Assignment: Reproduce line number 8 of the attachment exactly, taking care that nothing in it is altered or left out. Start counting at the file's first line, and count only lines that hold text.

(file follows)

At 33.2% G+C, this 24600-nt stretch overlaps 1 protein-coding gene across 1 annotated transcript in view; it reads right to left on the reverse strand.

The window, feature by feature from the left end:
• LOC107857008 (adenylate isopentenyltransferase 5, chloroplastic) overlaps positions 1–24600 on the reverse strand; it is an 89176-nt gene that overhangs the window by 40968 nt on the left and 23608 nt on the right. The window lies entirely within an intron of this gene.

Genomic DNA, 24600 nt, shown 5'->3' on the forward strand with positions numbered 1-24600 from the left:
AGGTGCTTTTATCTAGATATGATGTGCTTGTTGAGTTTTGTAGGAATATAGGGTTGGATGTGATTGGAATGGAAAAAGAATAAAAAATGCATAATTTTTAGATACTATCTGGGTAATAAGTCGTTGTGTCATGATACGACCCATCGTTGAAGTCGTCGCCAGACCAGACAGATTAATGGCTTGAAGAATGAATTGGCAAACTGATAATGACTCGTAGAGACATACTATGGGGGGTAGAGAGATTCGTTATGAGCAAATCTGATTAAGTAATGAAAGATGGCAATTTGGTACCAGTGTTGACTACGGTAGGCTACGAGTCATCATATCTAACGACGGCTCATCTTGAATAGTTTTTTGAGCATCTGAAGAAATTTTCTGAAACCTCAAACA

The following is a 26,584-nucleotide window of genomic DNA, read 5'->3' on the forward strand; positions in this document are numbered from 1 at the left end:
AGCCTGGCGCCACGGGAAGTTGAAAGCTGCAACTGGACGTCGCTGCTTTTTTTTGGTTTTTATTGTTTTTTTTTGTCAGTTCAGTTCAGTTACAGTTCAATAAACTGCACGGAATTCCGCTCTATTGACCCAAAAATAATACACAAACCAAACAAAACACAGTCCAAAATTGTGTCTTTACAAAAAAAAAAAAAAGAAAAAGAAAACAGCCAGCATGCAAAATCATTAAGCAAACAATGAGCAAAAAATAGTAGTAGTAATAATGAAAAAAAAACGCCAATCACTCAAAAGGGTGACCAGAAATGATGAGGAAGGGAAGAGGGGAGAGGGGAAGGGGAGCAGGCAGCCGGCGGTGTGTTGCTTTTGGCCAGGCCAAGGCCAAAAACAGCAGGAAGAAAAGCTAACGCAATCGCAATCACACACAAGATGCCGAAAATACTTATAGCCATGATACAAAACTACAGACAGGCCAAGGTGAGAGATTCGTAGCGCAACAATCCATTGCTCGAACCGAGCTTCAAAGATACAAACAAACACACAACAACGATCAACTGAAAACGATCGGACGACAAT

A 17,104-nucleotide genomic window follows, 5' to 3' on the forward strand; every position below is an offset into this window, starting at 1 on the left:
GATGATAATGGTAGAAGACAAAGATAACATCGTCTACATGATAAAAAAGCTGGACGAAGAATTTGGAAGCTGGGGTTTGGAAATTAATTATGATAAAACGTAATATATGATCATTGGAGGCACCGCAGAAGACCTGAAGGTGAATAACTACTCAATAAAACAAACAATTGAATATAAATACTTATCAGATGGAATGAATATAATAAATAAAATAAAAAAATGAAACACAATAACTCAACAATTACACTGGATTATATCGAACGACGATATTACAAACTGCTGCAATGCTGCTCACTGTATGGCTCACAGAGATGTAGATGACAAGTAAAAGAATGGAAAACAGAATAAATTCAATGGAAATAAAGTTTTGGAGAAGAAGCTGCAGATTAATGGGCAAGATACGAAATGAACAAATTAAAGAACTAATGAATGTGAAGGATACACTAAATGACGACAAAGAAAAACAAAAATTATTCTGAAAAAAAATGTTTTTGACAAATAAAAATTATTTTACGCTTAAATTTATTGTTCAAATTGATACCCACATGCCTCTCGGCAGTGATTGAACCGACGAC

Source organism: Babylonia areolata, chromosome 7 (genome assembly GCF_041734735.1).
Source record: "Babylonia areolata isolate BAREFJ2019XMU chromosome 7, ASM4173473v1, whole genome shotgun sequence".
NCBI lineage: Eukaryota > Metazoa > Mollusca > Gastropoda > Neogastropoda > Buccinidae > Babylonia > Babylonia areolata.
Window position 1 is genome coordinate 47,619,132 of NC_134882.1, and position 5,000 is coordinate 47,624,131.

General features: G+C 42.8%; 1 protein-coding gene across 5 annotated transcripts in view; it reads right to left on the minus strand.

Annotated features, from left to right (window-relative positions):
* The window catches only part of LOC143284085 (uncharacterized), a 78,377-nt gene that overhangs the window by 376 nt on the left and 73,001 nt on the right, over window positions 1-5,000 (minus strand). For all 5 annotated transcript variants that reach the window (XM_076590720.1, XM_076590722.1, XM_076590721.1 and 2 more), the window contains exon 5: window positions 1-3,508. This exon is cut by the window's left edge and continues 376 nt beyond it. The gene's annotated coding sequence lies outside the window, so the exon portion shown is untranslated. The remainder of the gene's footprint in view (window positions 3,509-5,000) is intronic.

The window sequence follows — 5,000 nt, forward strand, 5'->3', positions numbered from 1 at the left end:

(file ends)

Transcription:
A 17,104-nucleotide genomic window follows, 5' to 3' on the forward strand; every position below is an offset into this window, starting at 1 on the left: